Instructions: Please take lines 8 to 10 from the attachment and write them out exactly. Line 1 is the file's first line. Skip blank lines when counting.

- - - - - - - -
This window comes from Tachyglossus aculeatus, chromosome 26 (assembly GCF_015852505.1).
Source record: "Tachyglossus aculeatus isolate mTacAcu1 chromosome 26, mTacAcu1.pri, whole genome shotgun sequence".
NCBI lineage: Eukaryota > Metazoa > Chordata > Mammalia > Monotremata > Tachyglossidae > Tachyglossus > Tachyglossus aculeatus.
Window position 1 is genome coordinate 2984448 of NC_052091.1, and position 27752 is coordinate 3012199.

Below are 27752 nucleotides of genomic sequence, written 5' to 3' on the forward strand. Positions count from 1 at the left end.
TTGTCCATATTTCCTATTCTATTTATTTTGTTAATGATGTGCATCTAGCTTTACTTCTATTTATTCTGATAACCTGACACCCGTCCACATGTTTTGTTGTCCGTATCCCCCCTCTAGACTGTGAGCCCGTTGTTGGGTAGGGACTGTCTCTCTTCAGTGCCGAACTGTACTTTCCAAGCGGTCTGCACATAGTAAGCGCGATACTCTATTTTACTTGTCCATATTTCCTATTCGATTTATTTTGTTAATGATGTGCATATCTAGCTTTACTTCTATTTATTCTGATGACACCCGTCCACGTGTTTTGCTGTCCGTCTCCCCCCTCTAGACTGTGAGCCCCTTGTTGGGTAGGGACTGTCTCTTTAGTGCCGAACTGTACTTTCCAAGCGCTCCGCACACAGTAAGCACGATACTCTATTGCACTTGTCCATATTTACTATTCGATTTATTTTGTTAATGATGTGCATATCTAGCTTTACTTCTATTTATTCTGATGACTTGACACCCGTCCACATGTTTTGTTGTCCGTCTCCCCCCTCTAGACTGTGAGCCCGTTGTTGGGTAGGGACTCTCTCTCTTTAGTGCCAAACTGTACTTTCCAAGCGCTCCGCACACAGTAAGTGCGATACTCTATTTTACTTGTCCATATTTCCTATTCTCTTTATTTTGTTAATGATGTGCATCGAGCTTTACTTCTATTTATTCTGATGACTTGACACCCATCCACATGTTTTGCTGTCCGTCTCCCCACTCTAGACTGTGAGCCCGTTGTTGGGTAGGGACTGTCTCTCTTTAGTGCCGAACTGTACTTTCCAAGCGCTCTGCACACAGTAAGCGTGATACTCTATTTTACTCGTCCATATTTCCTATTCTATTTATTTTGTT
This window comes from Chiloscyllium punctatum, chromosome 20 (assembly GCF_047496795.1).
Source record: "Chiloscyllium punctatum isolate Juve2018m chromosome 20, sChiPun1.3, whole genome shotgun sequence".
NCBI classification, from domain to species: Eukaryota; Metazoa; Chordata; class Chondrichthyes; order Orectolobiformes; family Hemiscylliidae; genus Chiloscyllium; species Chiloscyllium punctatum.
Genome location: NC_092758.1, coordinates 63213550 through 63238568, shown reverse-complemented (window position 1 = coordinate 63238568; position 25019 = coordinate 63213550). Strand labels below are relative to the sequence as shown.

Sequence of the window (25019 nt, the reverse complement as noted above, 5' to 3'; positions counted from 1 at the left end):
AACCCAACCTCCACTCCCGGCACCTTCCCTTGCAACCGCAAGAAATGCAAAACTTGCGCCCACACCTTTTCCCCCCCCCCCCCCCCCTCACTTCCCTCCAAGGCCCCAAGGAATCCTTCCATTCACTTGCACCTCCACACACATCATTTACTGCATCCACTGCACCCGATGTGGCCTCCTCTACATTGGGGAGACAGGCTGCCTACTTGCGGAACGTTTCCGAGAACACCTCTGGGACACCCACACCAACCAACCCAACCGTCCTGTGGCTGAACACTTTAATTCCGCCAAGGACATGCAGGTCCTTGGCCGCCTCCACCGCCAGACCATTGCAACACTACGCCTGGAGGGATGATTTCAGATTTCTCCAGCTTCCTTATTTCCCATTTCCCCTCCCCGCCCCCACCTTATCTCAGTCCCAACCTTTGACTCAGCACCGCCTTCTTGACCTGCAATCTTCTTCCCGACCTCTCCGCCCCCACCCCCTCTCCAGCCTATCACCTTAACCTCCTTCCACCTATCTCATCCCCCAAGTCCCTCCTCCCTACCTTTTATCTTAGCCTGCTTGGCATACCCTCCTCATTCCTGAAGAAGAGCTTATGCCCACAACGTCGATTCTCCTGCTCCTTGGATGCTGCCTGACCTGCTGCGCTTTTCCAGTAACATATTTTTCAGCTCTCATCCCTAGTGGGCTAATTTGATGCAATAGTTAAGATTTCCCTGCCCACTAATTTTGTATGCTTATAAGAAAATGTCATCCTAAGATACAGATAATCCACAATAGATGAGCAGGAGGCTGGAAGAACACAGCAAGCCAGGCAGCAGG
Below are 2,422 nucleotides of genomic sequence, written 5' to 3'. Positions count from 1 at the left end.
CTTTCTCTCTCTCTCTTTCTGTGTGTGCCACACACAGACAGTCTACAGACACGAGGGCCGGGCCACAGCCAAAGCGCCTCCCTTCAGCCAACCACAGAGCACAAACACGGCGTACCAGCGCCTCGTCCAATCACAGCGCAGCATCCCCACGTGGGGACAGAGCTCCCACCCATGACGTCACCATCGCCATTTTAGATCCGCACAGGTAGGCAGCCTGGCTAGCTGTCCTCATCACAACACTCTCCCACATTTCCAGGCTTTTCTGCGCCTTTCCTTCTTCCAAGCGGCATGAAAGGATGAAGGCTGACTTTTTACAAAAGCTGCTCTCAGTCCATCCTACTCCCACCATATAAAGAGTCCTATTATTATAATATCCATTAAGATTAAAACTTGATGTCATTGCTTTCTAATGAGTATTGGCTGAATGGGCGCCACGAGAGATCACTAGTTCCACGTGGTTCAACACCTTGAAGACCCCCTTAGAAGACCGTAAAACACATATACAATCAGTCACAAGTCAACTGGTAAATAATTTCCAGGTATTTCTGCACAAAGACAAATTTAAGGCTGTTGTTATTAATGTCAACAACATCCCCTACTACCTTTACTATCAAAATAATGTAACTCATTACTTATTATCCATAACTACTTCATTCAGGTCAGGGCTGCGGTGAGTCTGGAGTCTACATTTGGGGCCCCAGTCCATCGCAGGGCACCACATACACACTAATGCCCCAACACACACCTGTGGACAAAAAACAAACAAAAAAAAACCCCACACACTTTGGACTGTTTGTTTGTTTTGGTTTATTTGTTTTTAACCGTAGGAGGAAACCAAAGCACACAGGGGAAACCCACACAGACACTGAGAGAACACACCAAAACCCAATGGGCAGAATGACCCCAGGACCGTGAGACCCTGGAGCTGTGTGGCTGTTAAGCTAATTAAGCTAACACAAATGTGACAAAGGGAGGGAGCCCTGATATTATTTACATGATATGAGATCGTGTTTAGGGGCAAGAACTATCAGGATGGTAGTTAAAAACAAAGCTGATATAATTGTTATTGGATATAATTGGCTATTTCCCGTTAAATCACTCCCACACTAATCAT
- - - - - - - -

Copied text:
Source record: "Chiloscyllium punctatum isolate Juve2018m chromosome 20, sChiPun1.3, whole genome shotgun sequence".
NCBI classification, from domain to species: Eukaryota; Metazoa; Chordata; class Chondrichthyes; order Orectolobiformes; family Hemiscylliidae; genus Chiloscyllium; species Chiloscyllium punctatum.
Genome location: NC_092758.1, coordinates 63213550 through 63238568, shown reverse-complemented (window position 1 = coordinate 63238568; position 25019 = coordinate 63213550). Strand labels below are relative to the sequence as shown.